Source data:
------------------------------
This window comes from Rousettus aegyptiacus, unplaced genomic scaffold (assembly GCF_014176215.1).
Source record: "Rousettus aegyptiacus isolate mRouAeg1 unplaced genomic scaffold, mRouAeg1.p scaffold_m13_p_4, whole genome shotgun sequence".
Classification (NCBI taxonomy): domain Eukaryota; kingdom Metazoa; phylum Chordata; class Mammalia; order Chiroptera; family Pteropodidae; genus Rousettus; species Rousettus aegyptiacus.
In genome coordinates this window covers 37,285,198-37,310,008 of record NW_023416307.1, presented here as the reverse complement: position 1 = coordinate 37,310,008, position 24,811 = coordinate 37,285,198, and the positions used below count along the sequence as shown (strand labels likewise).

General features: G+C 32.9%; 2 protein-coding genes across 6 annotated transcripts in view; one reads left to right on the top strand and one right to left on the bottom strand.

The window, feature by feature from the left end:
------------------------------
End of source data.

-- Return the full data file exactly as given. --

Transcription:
This window comes from Rousettus aegyptiacus, unplaced genomic scaffold (assembly GCF_014176215.1).
Source record: "Rousettus aegyptiacus isolate mRouAeg1 unplaced genomic scaffold, mRouAeg1.p scaffold_m13_p_4, whole genome shotgun sequence".
Classification (NCBI taxonomy): domain Eukaryota; kingdom Metazoa; phylum Chordata; class Mammalia; order Chiroptera; family Pteropodidae; genus Rousettus; species Rousettus aegyptiacus.
In genome coordinates this window covers 37,285,198-37,310,008 of record NW_023416307.1, presented here as the reverse complement: position 1 = coordinate 37,310,008, position 24,811 = coordinate 37,285,198, and the positions used below count along the sequence as shown (strand labels likewise).

General features: G+C 32.9%; 2 protein-coding genes across 6 annotated transcripts in view; one reads left to right on the top strand and one right to left on the bottom strand.

The window, feature by feature from the left end: